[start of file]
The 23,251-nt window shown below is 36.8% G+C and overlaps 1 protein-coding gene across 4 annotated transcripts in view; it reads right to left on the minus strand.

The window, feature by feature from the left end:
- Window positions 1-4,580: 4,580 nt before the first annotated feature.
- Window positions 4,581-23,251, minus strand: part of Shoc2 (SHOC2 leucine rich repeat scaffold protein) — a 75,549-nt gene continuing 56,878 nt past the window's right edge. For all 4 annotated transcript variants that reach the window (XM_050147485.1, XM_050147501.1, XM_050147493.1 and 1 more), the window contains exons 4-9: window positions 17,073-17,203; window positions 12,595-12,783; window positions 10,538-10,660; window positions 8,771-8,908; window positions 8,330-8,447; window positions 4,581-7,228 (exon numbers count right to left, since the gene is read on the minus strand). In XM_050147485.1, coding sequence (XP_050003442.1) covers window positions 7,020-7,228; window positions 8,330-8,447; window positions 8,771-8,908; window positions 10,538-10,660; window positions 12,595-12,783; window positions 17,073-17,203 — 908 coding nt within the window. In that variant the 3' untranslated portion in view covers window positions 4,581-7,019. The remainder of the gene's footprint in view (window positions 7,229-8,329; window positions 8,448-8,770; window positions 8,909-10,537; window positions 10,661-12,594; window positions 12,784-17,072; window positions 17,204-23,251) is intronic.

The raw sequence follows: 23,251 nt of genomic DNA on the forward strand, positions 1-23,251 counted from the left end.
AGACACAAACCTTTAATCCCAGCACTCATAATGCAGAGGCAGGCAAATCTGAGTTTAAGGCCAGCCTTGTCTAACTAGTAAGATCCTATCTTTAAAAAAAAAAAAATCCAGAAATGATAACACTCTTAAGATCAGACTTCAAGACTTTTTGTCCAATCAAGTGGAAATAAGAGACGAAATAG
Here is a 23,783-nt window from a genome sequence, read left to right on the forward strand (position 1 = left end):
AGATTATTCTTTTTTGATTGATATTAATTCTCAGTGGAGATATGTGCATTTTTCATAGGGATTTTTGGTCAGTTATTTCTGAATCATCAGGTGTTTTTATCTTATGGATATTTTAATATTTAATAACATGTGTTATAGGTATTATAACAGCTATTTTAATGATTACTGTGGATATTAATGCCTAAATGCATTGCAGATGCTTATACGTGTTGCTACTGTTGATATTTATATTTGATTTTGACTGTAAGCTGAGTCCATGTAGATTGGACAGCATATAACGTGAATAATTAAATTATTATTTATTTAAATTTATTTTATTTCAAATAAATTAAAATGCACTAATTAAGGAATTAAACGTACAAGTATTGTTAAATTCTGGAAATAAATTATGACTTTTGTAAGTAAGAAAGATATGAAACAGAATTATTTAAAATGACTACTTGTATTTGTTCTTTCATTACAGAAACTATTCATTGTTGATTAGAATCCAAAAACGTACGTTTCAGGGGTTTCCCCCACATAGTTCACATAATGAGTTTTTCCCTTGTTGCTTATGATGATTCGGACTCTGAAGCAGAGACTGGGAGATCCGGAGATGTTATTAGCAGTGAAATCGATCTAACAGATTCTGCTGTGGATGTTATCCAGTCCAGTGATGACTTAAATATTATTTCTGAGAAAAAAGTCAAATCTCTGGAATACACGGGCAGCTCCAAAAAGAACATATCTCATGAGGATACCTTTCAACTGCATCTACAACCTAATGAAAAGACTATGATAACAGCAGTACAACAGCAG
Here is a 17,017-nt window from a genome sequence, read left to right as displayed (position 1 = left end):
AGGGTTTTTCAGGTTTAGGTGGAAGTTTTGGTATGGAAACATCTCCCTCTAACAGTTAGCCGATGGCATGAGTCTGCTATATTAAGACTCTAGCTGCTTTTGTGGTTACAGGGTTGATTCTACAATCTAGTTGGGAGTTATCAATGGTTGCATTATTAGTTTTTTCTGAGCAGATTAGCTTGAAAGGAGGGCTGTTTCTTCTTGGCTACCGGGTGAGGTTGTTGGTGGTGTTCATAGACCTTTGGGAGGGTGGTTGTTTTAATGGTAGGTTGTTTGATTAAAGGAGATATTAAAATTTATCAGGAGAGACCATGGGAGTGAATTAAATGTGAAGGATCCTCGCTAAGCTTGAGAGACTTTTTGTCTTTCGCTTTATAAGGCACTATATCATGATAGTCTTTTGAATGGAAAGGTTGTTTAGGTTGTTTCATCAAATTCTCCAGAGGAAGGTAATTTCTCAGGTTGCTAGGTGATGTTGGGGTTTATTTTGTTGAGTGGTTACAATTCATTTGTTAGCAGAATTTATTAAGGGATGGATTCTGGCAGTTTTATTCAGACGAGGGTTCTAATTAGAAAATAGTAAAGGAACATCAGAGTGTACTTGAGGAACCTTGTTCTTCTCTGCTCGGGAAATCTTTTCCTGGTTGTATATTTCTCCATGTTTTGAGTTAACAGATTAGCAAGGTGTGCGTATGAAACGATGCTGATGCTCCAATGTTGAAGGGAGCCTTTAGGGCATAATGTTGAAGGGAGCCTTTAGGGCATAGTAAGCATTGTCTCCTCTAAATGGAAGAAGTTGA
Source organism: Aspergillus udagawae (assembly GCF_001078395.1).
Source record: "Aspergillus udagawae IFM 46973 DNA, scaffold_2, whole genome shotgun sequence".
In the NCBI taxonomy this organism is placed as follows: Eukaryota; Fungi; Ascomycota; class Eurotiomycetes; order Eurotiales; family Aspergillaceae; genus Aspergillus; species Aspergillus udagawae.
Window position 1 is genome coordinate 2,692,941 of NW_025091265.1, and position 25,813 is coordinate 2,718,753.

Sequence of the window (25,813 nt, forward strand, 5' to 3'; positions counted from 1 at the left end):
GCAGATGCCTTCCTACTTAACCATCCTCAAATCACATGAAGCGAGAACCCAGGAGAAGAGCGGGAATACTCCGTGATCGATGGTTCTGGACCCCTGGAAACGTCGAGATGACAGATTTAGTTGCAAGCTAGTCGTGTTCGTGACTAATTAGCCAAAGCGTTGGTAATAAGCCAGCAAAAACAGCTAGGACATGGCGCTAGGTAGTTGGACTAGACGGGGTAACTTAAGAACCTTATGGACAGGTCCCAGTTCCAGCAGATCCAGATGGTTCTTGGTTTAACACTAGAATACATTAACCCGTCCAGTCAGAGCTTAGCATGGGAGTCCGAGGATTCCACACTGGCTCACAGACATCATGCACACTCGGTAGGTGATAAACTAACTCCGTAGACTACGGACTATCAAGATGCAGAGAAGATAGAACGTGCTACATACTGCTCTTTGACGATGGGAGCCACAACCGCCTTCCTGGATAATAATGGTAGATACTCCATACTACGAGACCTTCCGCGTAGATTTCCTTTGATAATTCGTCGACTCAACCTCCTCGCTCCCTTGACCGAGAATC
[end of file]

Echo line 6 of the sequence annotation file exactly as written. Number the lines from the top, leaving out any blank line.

AGACACAAACCTTTAATCCCAGCACTCATAATGCAGAGGCAGGCAAATCTGAGTTTAAGGCCAGCCTTGTCTAACTAGTAAGATCCTATCTTTAAAAAAAAAAAAATCCAGAAATGATAACACTCTTAAGATCAGACTTCAAGACTTTTTGTCCAATCAAGTGGAAATAAGAGACGAAATAG